Mobile pay, demystified

With Apple Pay and other secure mobile payment technologies set to hit the marketplace, credit cards and cash will soon be obsolete.

The ability to pay for things using your smartphone, tablet or smartwatch is the largest single disruptive technology to hit the retail business marketplace. It’s called secure mobile payment, and Apple Pay (see Cash, Credit or Cloud? May) appears to be the catalyst igniting market acceptance.

I thought I would do my bit to help demystify mobile payments by looking under the hood of these technologies. What are they? How do they work? Are they safe? Side note before I get going: secure mobile payments combine near-field communication (NFC) and tokenization with either a secure element or host card emulation (HCE).

NFC technology: This form of wireless communication allows devices in close proximity (within 4 cm to 5 cm) to share information with a wave or a tap. NFC is typically found in devices that can connect to the Internet. It falls into the same wireless technology as radio frequency identification (RFID), which uses radio signals for tagging and tracking. Examples of RFID include highway toll transponders, asset tags used for inventory control, hotel room keys and ID tags for pets.

The big difference between the two technologies is that while RFID devices are used as either a receiver or a transmitter, NFC-equipped devices can be both a receiver and a transmitter, allowing for near-field peer-to-peer two-way communication.

An NFC device’s main advantage is that it will transmit only to close proximity devices such as payment terminals. At first glance, it makes sense to add NFC to our smartphones so we only need to carry one thing rather than having credit, debit, loyalty and security access cards. Not surprisingly, the Samsung Galaxy S5, iPhone6 and Nokia Lumia feature NFC technology.

Problems arise with NFC’s second big advantage: its two-way communication capabilities. Do you really want to put all your account numbers on a device that communicates over the Internet? This is where tokenization comes into play.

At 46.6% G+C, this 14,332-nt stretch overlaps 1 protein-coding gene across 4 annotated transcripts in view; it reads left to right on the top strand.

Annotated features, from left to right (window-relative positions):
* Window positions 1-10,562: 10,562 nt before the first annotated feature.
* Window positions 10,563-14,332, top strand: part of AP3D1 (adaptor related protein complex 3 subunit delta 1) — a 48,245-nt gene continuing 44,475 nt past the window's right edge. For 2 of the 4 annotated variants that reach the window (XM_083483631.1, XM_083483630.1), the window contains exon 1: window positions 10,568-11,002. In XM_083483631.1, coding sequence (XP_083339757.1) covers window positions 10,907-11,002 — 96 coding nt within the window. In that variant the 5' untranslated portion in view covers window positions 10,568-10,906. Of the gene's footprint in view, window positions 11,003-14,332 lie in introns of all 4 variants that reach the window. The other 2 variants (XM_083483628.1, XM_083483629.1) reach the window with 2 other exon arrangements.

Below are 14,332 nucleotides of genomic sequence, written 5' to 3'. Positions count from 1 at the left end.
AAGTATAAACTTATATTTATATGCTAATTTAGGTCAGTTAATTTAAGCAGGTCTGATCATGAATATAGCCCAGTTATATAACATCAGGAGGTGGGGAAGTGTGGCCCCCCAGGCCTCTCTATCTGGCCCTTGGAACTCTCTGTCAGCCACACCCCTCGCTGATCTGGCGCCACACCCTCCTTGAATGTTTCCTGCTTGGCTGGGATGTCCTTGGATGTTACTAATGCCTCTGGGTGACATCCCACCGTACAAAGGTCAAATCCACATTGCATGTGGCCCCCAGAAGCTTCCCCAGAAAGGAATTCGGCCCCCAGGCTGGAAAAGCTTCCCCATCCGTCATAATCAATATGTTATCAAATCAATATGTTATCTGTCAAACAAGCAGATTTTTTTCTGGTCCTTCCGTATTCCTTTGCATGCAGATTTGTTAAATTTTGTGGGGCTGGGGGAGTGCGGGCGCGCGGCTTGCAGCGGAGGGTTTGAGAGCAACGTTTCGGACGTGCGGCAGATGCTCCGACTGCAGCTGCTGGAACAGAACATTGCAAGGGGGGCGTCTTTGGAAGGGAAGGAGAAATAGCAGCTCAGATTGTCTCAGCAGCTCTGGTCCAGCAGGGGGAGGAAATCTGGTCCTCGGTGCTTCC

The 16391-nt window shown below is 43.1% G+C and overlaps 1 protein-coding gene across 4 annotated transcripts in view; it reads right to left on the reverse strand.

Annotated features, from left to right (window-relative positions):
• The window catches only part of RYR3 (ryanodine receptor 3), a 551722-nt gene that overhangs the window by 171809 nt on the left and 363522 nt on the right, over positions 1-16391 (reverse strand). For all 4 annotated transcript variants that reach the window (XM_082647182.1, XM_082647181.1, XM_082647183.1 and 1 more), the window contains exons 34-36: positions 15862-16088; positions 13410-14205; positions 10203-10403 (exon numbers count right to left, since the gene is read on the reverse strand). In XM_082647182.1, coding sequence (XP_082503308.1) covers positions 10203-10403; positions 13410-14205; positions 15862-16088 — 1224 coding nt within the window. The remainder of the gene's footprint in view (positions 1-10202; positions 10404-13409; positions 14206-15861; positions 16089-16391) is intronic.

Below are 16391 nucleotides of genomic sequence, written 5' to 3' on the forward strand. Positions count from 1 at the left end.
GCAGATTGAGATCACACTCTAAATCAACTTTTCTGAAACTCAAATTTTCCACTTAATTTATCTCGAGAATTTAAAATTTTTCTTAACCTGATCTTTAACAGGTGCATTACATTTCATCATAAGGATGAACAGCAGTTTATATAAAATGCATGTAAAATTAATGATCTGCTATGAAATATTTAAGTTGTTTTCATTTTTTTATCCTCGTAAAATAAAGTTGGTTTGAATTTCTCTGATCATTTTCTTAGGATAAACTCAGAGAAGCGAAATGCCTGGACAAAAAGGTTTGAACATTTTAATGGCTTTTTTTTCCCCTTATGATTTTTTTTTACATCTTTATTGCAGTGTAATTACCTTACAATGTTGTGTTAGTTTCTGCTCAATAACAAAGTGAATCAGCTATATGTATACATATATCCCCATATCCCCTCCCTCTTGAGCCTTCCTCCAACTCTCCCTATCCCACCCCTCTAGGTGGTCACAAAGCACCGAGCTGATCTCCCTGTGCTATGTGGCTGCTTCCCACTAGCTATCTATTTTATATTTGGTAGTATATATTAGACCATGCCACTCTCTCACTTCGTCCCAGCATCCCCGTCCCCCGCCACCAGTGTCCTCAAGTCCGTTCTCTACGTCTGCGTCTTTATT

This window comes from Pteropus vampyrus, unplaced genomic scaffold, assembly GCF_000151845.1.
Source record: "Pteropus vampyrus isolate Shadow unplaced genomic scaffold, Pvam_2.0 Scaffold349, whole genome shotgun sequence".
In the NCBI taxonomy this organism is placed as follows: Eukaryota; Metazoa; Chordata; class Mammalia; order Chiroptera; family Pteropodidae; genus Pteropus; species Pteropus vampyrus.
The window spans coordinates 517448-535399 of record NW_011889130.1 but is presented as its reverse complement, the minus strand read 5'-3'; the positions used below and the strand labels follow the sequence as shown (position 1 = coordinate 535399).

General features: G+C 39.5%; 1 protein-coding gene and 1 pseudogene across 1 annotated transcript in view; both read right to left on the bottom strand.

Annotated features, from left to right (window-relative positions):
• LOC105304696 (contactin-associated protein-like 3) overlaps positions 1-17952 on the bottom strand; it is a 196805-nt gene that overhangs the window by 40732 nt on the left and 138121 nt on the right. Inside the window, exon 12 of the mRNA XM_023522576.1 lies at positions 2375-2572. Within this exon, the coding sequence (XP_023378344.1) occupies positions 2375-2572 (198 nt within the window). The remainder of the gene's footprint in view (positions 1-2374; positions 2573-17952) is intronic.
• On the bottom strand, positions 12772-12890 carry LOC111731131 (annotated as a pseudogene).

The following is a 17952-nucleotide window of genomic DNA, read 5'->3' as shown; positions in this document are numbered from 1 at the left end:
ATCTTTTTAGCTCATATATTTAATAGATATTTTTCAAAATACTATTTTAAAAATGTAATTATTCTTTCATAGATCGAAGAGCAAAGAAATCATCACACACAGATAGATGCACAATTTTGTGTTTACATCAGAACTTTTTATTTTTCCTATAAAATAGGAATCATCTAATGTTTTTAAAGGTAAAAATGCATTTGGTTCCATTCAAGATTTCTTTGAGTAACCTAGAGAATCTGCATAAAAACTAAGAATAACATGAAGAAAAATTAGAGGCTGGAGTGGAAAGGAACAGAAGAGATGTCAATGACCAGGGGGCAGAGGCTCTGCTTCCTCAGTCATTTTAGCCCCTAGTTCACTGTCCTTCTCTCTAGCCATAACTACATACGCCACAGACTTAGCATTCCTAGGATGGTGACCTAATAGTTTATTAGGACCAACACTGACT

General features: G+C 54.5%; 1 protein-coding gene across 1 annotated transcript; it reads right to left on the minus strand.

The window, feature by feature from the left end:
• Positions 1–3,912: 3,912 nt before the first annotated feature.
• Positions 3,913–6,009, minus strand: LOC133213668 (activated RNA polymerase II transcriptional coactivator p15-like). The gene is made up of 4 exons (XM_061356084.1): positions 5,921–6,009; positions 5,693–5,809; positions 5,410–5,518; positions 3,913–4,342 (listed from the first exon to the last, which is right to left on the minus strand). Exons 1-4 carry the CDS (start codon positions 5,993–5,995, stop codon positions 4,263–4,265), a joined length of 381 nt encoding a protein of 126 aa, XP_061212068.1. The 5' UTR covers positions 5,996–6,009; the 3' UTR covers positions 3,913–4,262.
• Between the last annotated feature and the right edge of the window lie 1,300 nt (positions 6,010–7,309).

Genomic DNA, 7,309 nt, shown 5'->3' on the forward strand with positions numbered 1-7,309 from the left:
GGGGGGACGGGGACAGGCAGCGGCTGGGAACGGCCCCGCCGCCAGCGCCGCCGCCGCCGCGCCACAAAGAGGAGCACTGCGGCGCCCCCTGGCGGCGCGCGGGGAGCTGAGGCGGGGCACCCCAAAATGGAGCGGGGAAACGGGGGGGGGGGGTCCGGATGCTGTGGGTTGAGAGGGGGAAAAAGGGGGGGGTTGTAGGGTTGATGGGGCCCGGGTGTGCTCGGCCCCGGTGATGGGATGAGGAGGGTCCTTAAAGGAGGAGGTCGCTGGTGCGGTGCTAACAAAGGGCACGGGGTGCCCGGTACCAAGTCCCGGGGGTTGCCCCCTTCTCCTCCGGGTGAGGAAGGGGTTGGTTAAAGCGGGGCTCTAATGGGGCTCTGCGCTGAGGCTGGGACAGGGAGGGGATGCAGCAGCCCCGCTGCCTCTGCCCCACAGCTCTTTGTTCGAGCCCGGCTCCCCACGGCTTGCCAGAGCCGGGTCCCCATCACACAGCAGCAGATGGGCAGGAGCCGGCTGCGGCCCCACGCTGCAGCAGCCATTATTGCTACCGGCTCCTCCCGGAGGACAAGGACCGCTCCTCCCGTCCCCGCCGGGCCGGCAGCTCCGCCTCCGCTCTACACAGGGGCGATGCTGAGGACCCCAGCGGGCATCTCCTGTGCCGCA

Tokenization: If you know what a gambling chip is then you understand tokenization. Each chip is marked with the casino’s name and a number. The cashier verifies the name, notes the number and pays you based on the casino’s payment schedule.

Tokenization separates the number on the NFC device from your actual account number and other private information. The relationship between the token number and account number is maintained in secure cloud-based databases. Smart. Still, NFC did not gain wide acceptance in the payments arena because of security concerns and unethical hackers. This is where secure elements and HCE have changed the game.

Secure element and HCE: GlobalPlatform, a nonprofit secure chip technology standards-setting association, defines a secure element as a "tamper-resistant platform (a microcontroller) capable of hosting NFC applications and their confidential and cryptographic data." Apple Pay introduced this technology to its iPhone 6, iPad Air 2, iPad mini 3 and the Apple Watch.

HCE was introduced by Google. It allows the NFC protocol to be handled by its Android operating system with secure cloud-accessible data instead of with a local hardware-based secure element chip. This past December, RBC became the first financial institution in North America to launch a commercial implementation of mobile payments using HCE technology.

These combined technologies make sense. Our information is securely stored in the cloud, our token number is transmitted over short distances and we are comfortable with a secondary approval such as a PIN or fingerprint. More importantly, they work and I’m sure that within a year or two, it will be the dominant way to pay. Adios, cards and cash. Rest in peace, wallet.